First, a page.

Quantcast
Edge retention
Page 1 of 2 12 LastLast
Results 1 to 10 of 17

Thread: Edge retention

  1. #1
    Senior Member

    Join Date
    Feb 2011
    Location
    San Diego, CA
    Posts
    4,227

    Edge retention

    I generally use pretty fine edges so they get dull quicker but they seem to respond better to frequent stropping than coarser edges. On the occasion that I actually do compare edge retention, I'm basically talking about how fast a highly refined edge loses that feeling of ultimate sharpness which is generally pretty quick. If I was looking to see how long I could cut onions without smashing them, my impression would likely be totally different and the geometry of the blade/edge would start to take over. I'm wondering what everyone else is evaluating when determining edge retention.

  2. #2

    Join Date
    Apr 2011
    Location
    Near Seattle, WA
    Posts
    290
    In my opinion, Bill Burke's knives have one of the best blades for edge-retention with his triple quenched 52100. I believe that Chef Niloc did a review of one of Bill's knives recently, and made comment on that so maybe he can chime in here again and compare a bit how he judged that. One test I am aware of is the cutting of rope on a digital scale. They cut until it requires too much (of a pre-determined) pressure. Maybe one knife cuts 165 - 1" ropes at 20lbs pressure while some other knife cuts only 51 at that pressure.
    -M

  3. #3
    Quote Originally Posted by Michael Rader View Post
    ...
    One test I am aware of is the cutting of rope on a digital scale. They cut until it requires too much (of a pre-determined) pressure. Maybe one knife cuts 165 - 1" ropes at 20lbs pressure while some other knife cuts only 51 at that pressure.
    -M
    That is the test that I would like to do and I think it is a perfect test to compare performance of different knives in approximately same hardness range and sharpened to the same level. Moreover, since ropes vary in their composition, it's good to buy a lot of one kind and keep using the same rope when comparison with previous tests is important.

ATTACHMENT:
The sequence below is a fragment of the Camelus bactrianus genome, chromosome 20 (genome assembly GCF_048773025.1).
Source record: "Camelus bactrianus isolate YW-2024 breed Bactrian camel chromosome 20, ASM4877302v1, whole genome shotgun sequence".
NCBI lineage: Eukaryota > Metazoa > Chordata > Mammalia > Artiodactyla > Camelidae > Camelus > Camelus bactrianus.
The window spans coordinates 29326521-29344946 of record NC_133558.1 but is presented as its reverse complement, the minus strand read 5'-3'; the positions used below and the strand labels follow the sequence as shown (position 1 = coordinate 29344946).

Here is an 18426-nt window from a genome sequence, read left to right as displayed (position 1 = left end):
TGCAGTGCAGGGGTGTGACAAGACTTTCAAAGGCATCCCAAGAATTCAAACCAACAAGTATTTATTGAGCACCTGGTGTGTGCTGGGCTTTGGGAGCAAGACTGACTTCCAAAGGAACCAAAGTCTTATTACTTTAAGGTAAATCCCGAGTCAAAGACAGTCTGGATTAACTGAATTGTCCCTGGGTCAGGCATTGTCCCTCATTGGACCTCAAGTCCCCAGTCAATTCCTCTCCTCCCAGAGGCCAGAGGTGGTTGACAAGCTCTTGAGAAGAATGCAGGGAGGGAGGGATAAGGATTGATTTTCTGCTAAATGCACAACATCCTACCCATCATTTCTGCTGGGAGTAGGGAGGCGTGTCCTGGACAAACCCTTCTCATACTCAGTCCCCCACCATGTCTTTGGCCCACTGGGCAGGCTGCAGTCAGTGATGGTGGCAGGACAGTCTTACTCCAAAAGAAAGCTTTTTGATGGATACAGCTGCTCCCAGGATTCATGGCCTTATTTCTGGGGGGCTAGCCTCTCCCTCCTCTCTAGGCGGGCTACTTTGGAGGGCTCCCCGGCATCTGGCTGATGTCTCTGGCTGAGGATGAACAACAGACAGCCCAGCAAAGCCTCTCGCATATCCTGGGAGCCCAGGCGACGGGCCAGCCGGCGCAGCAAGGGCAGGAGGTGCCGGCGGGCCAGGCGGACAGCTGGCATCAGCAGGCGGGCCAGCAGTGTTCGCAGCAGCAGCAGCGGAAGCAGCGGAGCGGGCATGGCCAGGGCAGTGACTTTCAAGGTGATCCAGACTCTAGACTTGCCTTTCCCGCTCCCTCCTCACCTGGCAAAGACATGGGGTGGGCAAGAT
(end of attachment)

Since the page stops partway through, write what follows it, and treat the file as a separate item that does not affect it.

M


    "If there’s something worth doing, it’s worth overdoing.” - An US saying.

    If my KKF Inbox is full (or not), please contact me via Email: anvlts@gmail.com

  4. #4
    Senior Member Cadillac J's Avatar
    Join Date
    Mar 2011
    Location
    Detroit
    Posts
    621
    Really good point TK, and as a home cook and avid sharpener, I share similar views as you regarding retention.

    There is just this point where I feel my edge needs to be invigorated with stropping or a polishing stone as I crave that freshness, but if left alone I know that it would still cut for a long time(which it pained me to test previously), and would be considered very sharp thereafter by many other people. Once again, I think it comes down to what you consider to be sharp and your preference of how you want your knife to feel when cutting.

    I will strop a fresh edge after only two(sometimes just one) cutting session to preserve that feeling on the initial cut, even though the edge doesn't really need it at all. Why are we so damn crazy?

  5. #5
    Quote Originally Posted by Michael Rader View Post
    In my opinion, Bill Burke's knives have one of the best blades for edge-retention with his triple quenched 52100. I believe that Chef Niloc did a review of one of Bill's knives recently, and made comment on that so maybe he can chime in here again and compare a bit how he judged that. One test I am aware of is the cutting of rope on a digital scale. They cut until it requires too much (of a pre-determined) pressure. Maybe one knife cuts 165 - 1" ropes at 20lbs pressure while some other knife cuts only 51 at that pressure.